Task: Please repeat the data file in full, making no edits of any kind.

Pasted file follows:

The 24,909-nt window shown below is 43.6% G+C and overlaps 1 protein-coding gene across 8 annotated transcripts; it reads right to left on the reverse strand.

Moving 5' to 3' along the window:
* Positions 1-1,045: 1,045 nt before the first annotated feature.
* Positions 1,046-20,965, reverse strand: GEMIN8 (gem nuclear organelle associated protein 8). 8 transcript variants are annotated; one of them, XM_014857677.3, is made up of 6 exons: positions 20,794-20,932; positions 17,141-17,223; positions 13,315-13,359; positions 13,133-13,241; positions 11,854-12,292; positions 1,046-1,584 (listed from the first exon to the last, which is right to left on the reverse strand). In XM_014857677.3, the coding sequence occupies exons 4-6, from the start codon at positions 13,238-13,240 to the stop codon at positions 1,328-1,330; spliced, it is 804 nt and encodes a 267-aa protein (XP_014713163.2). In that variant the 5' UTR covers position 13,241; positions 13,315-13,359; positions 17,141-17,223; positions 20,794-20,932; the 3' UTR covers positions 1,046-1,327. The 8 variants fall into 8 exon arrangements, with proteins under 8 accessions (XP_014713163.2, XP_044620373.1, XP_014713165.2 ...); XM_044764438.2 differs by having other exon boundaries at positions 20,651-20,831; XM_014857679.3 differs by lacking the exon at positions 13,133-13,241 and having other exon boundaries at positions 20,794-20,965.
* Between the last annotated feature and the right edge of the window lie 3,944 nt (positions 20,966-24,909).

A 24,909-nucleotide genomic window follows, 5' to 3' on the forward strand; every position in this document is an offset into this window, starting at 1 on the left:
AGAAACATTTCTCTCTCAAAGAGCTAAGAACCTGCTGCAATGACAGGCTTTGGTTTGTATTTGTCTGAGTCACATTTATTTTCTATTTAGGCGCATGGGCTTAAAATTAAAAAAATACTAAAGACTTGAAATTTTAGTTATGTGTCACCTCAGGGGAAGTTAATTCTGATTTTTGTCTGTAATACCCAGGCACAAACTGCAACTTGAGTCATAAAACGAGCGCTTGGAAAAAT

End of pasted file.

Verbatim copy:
The 24,909-nt window shown below is 43.6% G+C and overlaps 1 protein-coding gene across 8 annotated transcripts; it reads right to left on the reverse strand.

Moving 5' to 3' along the window:
* Positions 1-1,045: 1,045 nt before the first annotated feature.
* Positions 1,046-20,965, reverse strand: GEMIN8 (gem nuclear organelle associated protein 8). 8 transcript variants are annotated; one of them, XM_014857677.3, is made up of 6 exons: positions 20,794-20,932; positions 17,141-17,223; positions 13,315-13,359; positions 13,133-13,241; positions 11,854-12,292; positions 1,046-1,584 (listed from the first exon to the last, which is right to left on the reverse strand). In XM_014857677.3, the coding sequence occupies exons 4-6, from the start codon at positions 13,238-13,240 to the stop codon at positions 1,328-1,330; spliced, it is 804 nt and encodes a 267-aa protein (XP_014713163.2). In that variant the 5' UTR covers position 13,241; positions 13,315-13,359; positions 17,141-17,223; positions 20,794-20,932; the 3' UTR covers positions 1,046-1,327. The 8 variants fall into 8 exon arrangements, with proteins under 8 accessions (XP_014713163.2, XP_044620373.1, XP_014713165.2 ...); XM_044764438.2 differs by having other exon boundaries at positions 20,651-20,831; XM_014857679.3 differs by lacking the exon at positions 13,133-13,241 and having other exon boundaries at positions 20,794-20,965.
* Between the last annotated feature and the right edge of the window lie 3,944 nt (positions 20,966-24,909).

A 24,909-nucleotide genomic window follows, 5' to 3' on the forward strand; every position in this document is an offset into this window, starting at 1 on the left:
AGAAACATTTCTCTCTCAAAGAGCTAAGAACCTGCTGCAATGACAGGCTTTGGTTTGTATTTGTCTGAGTCACATTTATTTTCTATTTAGGCGCATGGGCTTAAAATTAAAAAAATACTAAAGACTTGAAATTTTAGTTATGTGTCACCTCAGGGGAAGTTAATTCTGATTTTTGTCTGTAATACCCAGGCACAAACTGCAACTTGAGTCATAAAACGAGCGCTTGGAAAAAT